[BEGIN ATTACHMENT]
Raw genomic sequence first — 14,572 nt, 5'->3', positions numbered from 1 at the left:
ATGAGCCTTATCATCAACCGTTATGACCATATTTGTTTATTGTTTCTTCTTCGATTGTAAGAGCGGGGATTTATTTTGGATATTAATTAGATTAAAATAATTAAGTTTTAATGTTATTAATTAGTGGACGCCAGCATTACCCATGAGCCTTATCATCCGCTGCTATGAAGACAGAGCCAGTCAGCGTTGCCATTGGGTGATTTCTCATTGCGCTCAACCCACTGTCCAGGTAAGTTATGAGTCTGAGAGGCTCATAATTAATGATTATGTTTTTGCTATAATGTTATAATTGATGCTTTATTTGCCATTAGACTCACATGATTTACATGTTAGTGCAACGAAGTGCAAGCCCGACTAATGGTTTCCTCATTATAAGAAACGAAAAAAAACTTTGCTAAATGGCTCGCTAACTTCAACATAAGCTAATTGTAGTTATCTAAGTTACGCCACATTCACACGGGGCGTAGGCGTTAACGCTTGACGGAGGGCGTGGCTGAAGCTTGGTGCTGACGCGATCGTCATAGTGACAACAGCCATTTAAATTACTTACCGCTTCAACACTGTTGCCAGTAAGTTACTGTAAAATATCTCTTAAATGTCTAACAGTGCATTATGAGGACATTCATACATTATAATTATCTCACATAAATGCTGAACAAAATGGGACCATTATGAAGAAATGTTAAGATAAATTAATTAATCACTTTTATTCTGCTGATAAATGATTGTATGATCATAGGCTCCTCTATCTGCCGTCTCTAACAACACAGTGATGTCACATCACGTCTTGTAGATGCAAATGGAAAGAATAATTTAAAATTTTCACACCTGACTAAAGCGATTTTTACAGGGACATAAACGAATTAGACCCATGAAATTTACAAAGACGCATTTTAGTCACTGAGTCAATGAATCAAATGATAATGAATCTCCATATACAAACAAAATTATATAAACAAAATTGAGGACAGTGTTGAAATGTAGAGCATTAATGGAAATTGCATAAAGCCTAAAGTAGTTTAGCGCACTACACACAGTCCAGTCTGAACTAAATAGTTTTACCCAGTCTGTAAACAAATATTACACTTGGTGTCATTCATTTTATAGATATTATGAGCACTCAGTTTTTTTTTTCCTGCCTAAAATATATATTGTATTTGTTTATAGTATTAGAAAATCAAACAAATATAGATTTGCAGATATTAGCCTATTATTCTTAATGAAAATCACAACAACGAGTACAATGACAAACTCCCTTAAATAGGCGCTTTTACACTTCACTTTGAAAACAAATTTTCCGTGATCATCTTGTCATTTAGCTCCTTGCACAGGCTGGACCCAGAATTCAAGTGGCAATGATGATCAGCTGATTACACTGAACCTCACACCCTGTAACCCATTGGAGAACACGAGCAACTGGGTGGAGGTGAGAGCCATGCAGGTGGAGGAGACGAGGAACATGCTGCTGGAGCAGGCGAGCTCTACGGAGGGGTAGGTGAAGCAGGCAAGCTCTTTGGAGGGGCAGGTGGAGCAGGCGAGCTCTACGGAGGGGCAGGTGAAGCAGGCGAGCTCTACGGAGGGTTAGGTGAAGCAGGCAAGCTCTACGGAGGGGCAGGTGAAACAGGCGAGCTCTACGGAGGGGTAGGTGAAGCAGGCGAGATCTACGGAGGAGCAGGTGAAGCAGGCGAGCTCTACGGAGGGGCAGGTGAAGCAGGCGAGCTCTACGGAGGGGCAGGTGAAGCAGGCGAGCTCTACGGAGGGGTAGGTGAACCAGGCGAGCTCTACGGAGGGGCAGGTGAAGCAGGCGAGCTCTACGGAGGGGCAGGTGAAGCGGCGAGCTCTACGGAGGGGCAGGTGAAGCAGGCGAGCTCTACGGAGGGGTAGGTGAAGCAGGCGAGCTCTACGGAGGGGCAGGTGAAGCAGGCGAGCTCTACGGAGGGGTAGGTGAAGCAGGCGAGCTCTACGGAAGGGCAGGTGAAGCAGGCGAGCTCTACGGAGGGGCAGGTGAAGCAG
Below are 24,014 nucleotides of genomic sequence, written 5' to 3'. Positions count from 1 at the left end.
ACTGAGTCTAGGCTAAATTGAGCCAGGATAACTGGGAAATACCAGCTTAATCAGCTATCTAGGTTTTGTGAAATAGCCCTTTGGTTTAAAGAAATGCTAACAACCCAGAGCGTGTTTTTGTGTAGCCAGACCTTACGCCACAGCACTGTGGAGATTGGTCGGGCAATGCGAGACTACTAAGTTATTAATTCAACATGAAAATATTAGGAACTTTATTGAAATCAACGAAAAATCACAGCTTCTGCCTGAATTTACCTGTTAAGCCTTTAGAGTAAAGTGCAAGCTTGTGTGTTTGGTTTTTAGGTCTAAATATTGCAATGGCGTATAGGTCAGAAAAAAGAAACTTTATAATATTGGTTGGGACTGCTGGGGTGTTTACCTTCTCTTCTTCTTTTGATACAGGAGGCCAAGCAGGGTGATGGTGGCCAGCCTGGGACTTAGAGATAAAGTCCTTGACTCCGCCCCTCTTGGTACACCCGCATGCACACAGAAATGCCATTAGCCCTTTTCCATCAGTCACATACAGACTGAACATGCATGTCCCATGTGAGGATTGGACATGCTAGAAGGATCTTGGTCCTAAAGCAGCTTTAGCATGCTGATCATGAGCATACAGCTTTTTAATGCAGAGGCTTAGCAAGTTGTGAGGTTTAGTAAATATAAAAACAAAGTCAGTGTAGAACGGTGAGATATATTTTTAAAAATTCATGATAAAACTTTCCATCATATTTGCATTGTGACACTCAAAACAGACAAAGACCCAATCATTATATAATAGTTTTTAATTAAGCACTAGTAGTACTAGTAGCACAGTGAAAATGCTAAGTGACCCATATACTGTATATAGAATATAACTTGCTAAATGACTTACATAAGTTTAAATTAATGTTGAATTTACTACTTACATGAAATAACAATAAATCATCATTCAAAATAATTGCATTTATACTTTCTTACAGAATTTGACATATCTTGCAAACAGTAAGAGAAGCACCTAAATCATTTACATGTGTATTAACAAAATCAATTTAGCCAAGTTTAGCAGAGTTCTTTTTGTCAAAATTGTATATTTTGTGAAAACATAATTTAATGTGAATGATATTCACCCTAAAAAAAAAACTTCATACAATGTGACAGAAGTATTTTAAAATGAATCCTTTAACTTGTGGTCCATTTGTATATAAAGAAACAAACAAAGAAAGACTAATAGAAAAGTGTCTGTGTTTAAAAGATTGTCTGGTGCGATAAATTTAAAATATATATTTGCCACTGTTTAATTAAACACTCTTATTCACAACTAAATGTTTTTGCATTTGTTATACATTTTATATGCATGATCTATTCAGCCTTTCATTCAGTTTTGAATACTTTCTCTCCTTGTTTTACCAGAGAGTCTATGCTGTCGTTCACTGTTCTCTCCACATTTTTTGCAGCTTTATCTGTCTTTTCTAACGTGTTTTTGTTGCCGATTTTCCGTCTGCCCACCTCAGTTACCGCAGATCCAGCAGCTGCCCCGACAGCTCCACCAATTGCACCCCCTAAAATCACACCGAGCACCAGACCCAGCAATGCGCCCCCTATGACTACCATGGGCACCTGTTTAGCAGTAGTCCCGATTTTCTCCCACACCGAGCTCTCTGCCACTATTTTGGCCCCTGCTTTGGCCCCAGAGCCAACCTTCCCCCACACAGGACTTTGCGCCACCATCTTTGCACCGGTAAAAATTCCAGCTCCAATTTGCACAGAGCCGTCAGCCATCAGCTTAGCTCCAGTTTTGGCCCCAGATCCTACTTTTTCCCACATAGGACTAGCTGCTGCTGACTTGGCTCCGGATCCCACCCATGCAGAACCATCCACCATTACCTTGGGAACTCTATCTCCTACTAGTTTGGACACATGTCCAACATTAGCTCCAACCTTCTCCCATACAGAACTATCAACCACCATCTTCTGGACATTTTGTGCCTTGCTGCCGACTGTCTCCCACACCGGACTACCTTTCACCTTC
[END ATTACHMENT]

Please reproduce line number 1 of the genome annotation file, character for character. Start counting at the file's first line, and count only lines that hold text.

Raw genomic sequence first — 14,572 nt, 5'->3', positions numbered from 1 at the left: